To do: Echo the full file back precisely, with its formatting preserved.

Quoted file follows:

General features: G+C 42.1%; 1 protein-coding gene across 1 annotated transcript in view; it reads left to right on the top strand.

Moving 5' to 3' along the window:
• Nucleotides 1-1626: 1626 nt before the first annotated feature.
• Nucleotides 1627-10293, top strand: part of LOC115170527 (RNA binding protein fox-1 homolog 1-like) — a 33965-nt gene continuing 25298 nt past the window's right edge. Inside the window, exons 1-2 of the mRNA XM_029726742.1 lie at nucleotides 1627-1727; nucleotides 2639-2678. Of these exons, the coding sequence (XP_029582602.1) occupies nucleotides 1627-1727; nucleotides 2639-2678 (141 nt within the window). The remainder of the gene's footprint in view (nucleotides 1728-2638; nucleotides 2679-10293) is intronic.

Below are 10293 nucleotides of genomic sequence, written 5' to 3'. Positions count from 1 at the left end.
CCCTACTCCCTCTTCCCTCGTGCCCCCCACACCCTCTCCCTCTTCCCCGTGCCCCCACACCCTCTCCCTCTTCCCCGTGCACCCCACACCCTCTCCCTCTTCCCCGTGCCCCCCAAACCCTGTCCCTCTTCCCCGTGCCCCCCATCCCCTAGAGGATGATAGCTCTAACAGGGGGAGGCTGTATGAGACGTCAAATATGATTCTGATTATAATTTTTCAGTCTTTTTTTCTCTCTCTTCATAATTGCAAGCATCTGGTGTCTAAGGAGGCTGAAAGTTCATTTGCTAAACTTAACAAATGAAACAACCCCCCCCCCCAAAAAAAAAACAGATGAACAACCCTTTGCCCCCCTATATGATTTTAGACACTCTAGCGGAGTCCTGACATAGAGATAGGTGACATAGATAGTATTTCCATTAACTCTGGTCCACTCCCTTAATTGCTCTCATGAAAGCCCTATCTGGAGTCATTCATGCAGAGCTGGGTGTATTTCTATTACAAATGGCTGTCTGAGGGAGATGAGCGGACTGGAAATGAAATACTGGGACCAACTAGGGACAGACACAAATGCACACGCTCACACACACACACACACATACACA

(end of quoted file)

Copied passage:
General features: G+C 42.1%; 1 protein-coding gene across 1 annotated transcript in view; it reads left to right on the top strand.

Moving 5' to 3' along the window:
• Nucleotides 1-1626: 1626 nt before the first annotated feature.
• Nucleotides 1627-10293, top strand: part of LOC115170527 (RNA binding protein fox-1 homolog 1-like) — a 33965-nt gene continuing 25298 nt past the window's right edge. Inside the window, exons 1-2 of the mRNA XM_029726742.1 lie at nucleotides 1627-1727; nucleotides 2639-2678. Of these exons, the coding sequence (XP_029582602.1) occupies nucleotides 1627-1727; nucleotides 2639-2678 (141 nt within the window). The remainder of the gene's footprint in view (nucleotides 1728-2638; nucleotides 2679-10293) is intronic.

Below are 10293 nucleotides of genomic sequence, written 5' to 3'. Positions count from 1 at the left end.
CCCTACTCCCTCTTCCCTCGTGCCCCCCACACCCTCTCCCTCTTCCCCGTGCCCCCACACCCTCTCCCTCTTCCCCGTGCACCCCACACCCTCTCCCTCTTCCCCGTGCCCCCCAAACCCTGTCCCTCTTCCCCGTGCCCCCCATCCCCTAGAGGATGATAGCTCTAACAGGGGGAGGCTGTATGAGACGTCAAATATGATTCTGATTATAATTTTTCAGTCTTTTTTTCTCTCTCTTCATAATTGCAAGCATCTGGTGTCTAAGGAGGCTGAAAGTTCATTTGCTAAACTTAACAAATGAAACAACCCCCCCCCCCAAAAAAAAAACAGATGAACAACCCTTTGCCCCCCTATATGATTTTAGACACTCTAGCGGAGTCCTGACATAGAGATAGGTGACATAGATAGTATTTCCATTAACTCTGGTCCACTCCCTTAATTGCTCTCATGAAAGCCCTATCTGGAGTCATTCATGCAGAGCTGGGTGTATTTCTATTACAAATGGCTGTCTGAGGGAGATGAGCGGACTGGAAATGAAATACTGGGACCAACTAGGGACAGACACAAATGCACACGCTCACACACACACACACACATACACA